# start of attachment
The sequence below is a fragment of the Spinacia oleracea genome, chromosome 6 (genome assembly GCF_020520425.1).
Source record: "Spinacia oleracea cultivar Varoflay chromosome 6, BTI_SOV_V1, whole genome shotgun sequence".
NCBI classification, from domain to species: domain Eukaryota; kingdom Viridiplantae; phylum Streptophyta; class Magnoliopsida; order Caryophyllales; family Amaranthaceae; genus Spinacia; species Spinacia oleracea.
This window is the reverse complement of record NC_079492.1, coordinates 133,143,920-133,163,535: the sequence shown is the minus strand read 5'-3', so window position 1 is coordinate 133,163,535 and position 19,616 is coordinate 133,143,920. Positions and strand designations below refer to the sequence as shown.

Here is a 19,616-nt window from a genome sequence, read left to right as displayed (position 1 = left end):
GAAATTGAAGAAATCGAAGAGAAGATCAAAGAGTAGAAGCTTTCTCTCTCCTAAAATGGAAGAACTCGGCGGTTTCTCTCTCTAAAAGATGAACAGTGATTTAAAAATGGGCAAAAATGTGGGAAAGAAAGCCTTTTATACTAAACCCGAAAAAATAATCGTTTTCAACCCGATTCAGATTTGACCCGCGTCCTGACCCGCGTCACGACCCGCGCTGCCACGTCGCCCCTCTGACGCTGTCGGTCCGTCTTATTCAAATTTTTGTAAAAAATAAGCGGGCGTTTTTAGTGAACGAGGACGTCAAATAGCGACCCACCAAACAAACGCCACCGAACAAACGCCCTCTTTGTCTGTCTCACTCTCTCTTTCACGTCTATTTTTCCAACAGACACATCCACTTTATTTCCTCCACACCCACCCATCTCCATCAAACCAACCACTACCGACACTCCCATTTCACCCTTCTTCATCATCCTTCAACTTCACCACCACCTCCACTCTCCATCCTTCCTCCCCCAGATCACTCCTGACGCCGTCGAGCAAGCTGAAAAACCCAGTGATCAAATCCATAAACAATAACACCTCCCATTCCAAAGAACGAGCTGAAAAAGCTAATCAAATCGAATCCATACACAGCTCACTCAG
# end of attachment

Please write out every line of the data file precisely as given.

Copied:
The sequence below is a fragment of the Spinacia oleracea genome, chromosome 6 (genome assembly GCF_020520425.1).
Source record: "Spinacia oleracea cultivar Varoflay chromosome 6, BTI_SOV_V1, whole genome shotgun sequence".
NCBI classification, from domain to species: domain Eukaryota; kingdom Viridiplantae; phylum Streptophyta; class Magnoliopsida; order Caryophyllales; family Amaranthaceae; genus Spinacia; species Spinacia oleracea.
This window is the reverse complement of record NC_079492.1, coordinates 133,143,920-133,163,535: the sequence shown is the minus strand read 5'-3', so window position 1 is coordinate 133,163,535 and position 19,616 is coordinate 133,143,920. Positions and strand designations below refer to the sequence as shown.

Here is a 19,616-nt window from a genome sequence, read left to right as displayed (position 1 = left end):
GAAATTGAAGAAATCGAAGAGAAGATCAAAGAGTAGAAGCTTTCTCTCTCCTAAAATGGAAGAACTCGGCGGTTTCTCTCTCTAAAAGATGAACAGTGATTTAAAAATGGGCAAAAATGTGGGAAAGAAAGCCTTTTATACTAAACCCGAAAAAATAATCGTTTTCAACCCGATTCAGATTTGACCCGCGTCCTGACCCGCGTCACGACCCGCGCTGCCACGTCGCCCCTCTGACGCTGTCGGTCCGTCTTATTCAAATTTTTGTAAAAAATAAGCGGGCGTTTTTAGTGAACGAGGACGTCAAATAGCGACCCACCAAACAAACGCCACCGAACAAACGCCCTCTTTGTCTGTCTCACTCTCTCTTTCACGTCTATTTTTCCAACAGACACATCCACTTTATTTCCTCCACACCCACCCATCTCCATCAAACCAACCACTACCGACACTCCCATTTCACCCTTCTTCATCATCCTTCAACTTCACCACCACCTCCACTCTCCATCCTTCCTCCCCCAGATCACTCCTGACGCCGTCGAGCAAGCTGAAAAACCCAGTGATCAAATCCATAAACAATAACACCTCCCATTCCAAAGAACGAGCTGAAAAAGCTAATCAAATCGAATCCATACACAGCTCACTCAG